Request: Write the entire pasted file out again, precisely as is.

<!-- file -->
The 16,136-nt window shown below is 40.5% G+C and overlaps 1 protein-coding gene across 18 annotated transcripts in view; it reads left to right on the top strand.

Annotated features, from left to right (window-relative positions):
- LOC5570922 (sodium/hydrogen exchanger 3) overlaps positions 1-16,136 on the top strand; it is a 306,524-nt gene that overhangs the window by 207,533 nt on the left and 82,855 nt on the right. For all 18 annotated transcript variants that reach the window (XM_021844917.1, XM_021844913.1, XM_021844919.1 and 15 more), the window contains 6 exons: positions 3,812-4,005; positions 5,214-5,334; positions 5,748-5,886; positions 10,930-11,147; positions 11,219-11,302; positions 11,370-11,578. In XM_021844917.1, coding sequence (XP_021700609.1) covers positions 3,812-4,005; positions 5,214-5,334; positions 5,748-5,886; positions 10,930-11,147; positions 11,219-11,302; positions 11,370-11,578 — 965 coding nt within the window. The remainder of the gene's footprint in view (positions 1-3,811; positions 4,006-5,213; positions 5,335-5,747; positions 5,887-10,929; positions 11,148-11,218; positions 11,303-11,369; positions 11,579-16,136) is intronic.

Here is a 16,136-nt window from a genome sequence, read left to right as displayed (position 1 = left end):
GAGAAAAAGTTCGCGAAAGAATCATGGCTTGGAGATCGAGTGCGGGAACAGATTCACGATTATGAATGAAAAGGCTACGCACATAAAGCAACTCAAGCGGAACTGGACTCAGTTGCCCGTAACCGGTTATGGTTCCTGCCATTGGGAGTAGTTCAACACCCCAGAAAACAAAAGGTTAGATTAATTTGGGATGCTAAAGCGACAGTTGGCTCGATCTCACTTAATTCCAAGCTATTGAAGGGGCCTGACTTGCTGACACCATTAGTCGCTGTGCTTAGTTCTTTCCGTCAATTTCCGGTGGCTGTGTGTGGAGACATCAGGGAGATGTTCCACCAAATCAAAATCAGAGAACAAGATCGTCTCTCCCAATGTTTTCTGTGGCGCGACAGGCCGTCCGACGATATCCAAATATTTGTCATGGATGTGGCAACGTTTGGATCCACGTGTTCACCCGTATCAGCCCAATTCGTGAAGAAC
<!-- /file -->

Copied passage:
The 16,136-nt window shown below is 40.5% G+C and overlaps 1 protein-coding gene across 18 annotated transcripts in view; it reads left to right on the top strand.

Annotated features, from left to right (window-relative positions):
- LOC5570922 (sodium/hydrogen exchanger 3) overlaps positions 1-16,136 on the top strand; it is a 306,524-nt gene that overhangs the window by 207,533 nt on the left and 82,855 nt on the right. For all 18 annotated transcript variants that reach the window (XM_021844917.1, XM_021844913.1, XM_021844919.1 and 15 more), the window contains 6 exons: positions 3,812-4,005; positions 5,214-5,334; positions 5,748-5,886; positions 10,930-11,147; positions 11,219-11,302; positions 11,370-11,578. In XM_021844917.1, coding sequence (XP_021700609.1) covers positions 3,812-4,005; positions 5,214-5,334; positions 5,748-5,886; positions 10,930-11,147; positions 11,219-11,302; positions 11,370-11,578 — 965 coding nt within the window. The remainder of the gene's footprint in view (positions 1-3,811; positions 4,006-5,213; positions 5,335-5,747; positions 5,887-10,929; positions 11,148-11,218; positions 11,303-11,369; positions 11,579-16,136) is intronic.

Here is a 16,136-nt window from a genome sequence, read left to right as displayed (position 1 = left end):
GAGAAAAAGTTCGCGAAAGAATCATGGCTTGGAGATCGAGTGCGGGAACAGATTCACGATTATGAATGAAAAGGCTACGCACATAAAGCAACTCAAGCGGAACTGGACTCAGTTGCCCGTAACCGGTTATGGTTCCTGCCATTGGGAGTAGTTCAACACCCCAGAAAACAAAAGGTTAGATTAATTTGGGATGCTAAAGCGACAGTTGGCTCGATCTCACTTAATTCCAAGCTATTGAAGGGGCCTGACTTGCTGACACCATTAGTCGCTGTGCTTAGTTCTTTCCGTCAATTTCCGGTGGCTGTGTGTGGAGACATCAGGGAGATGTTCCACCAAATCAAAATCAGAGAACAAGATCGTCTCTCCCAATGTTTTCTGTGGCGCGACAGGCCGTCCGACGATATCCAAATATTTGTCATGGATGTGGCAACGTTTGGATCCACGTGTTCACCCGTATCAGCCCAATTCGTGAAGAAC